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Sun for everyone



To learn more about sun protection for everyone, explore responses from dermatologists and allergists to questions submitted by internet users during chat sessions organised by Bioderma.

An internet user’s question

Does sun cream dry out the skin?

It’s not sun cream that dries out the skin but rather sun exposure. It is best to use moisturising creams after exposure.

People with the skin of a redhead cannot tan. Indeed, skin pigmentation is due to melanocytes. These cells produce melanin, a coloured pigment. There are two types of melanin: pheomelanin (red or orange melanin, potentially photo-aggressive, which means that it produces free radicals) and eumelanin (brown or black melanin with photoprotective power). Red-haired people only produce pheomelanins, which is why they cannot tan and must protect themselves by using a SPF 50+ sun cream.

You have indeed used up a large part of your sun capital and the unfortunately the damage has already been done. This is a natural “actinic” (due to the sun) ageing process. Conclusion: avoid the sun and protect yourself more and more.

In theory, a protection factor less than or equal to 20 means that the sun product is capable of protecting you from the sun. In practice, the actual protection factors of these products are much lower because they are never applied liberally enough and so their protective power is very low. That is why it is best to choose higher protection factors (for normal skin, SPF 30 is a good compromise).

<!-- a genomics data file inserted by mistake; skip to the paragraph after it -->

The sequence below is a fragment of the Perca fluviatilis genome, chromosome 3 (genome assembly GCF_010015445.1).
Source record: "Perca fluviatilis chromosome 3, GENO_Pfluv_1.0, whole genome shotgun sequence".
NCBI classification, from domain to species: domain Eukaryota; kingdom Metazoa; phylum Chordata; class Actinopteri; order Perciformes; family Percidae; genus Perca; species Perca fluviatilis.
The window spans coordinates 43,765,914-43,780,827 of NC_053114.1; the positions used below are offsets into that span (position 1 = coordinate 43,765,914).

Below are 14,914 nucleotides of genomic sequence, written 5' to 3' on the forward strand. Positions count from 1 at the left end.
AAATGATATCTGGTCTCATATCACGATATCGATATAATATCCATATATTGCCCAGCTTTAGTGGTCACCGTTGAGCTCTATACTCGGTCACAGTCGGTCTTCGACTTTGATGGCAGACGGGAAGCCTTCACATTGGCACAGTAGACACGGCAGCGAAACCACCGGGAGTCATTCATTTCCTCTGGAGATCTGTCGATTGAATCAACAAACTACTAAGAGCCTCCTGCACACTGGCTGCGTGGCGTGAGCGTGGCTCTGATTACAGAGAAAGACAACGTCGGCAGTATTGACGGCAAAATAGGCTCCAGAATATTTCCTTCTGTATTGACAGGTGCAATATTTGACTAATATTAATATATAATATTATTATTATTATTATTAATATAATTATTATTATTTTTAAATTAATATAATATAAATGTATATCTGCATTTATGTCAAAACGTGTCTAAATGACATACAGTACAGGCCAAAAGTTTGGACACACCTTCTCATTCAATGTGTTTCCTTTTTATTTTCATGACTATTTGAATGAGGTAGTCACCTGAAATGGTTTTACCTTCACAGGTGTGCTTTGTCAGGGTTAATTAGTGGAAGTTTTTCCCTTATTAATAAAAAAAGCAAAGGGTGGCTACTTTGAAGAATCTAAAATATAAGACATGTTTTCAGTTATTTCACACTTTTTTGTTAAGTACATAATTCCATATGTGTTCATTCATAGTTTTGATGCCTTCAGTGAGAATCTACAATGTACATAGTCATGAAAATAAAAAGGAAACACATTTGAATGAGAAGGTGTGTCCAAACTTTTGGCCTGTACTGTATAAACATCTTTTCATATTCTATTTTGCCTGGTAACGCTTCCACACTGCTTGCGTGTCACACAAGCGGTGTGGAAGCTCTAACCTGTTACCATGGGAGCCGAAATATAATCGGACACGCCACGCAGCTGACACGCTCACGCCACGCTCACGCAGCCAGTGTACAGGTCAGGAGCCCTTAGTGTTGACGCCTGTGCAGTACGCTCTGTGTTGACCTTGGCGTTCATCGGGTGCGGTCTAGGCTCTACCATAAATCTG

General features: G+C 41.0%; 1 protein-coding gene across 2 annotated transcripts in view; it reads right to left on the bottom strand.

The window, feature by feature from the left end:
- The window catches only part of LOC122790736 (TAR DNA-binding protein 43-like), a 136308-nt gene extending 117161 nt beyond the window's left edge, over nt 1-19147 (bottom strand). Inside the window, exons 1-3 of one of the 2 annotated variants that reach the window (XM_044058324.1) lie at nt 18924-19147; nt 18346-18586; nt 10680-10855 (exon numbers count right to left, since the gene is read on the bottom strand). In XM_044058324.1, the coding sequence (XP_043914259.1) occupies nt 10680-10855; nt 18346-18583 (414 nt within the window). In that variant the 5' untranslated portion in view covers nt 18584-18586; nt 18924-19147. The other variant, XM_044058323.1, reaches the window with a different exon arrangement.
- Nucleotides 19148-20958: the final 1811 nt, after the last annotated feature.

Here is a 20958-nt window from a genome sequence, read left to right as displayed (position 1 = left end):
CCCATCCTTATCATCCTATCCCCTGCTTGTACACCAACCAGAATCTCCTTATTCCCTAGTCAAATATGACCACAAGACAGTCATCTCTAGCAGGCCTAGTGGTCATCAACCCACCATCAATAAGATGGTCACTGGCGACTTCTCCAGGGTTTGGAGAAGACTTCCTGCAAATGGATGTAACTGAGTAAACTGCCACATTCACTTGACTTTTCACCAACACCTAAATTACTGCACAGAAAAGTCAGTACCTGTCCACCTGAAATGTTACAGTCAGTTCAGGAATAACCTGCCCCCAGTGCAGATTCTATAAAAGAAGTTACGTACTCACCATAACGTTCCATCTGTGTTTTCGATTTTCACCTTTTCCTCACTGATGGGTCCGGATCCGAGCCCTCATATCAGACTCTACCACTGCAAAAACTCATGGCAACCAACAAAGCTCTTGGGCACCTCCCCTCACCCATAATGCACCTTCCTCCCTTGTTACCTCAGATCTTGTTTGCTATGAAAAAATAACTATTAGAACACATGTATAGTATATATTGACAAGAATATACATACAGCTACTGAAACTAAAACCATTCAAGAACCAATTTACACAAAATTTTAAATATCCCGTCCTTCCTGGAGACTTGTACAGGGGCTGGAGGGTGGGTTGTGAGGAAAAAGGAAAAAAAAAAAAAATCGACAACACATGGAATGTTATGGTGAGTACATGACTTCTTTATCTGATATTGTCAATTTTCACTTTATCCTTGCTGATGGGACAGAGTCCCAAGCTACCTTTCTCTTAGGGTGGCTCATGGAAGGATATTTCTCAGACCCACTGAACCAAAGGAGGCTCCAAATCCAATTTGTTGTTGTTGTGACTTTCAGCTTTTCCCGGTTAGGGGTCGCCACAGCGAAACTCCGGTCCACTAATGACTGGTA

I think that in your case, you should use sun creams at the beginning of your holidays: it will keep you from getting a sunburn without keeping you from tanning. Once you have a tan, external photoprotection is less important, but remember that tanning easily does not provide protection against the long-term effects of the sun (ageing and skin cancer).

There is no such thing as a genuinely waterproof sun cream; it must be reapplied frequently, in particular for children. All the more so as ultraviolet rays are reflected by the water in a swimming pool.

SPF means Sun Protection Factor: it shows the ability of a sun product to protect from sunburn. The UVA protection index simply shows the ability of a sun product to more or less stop ultraviolet A rays. There is no real relationship between the two. Why is it important to know the UVA index? Quite simply because UVA rays are responsible for a non-negligible percentage of exposure’s long-term effects (malignant melanoma, ageing, etc.). A good external photoprotector should have a high SPF (30 or more) and also a high UVA protection index (at least one-third of the SPF).

It all depends on several factors: 
1) Your phototype; 
2) Your activity (what you are doing); and
3) Your age. 
In practice for a subject with a "normal" phototype or normal skin (someone who regularly gets sunburns but easily tans), a protection factor of 30 is sufficient, as long as the product is re-applied frequently. A very fair phototype (constant sunburns and no tanning) must use a protection factor greater than or equal to 50 and avoid exposure in the middle of the day. Children should first have photoprotection from clothing; photoprotectors are supplementary. Choose mineral screens with a protection factor greater than or equal to 30. Extreme conditions of exposure (mountains, glaciers, tropics, etc.) require the highest possible protective factor and frequent re-application.

Exposed areas must be protected (décolleté, arms and legs). In addition, sun exposure is more intense in the mountains, so you need to protect yourself with an SPF 50+ sun cream and wear suitable clothing.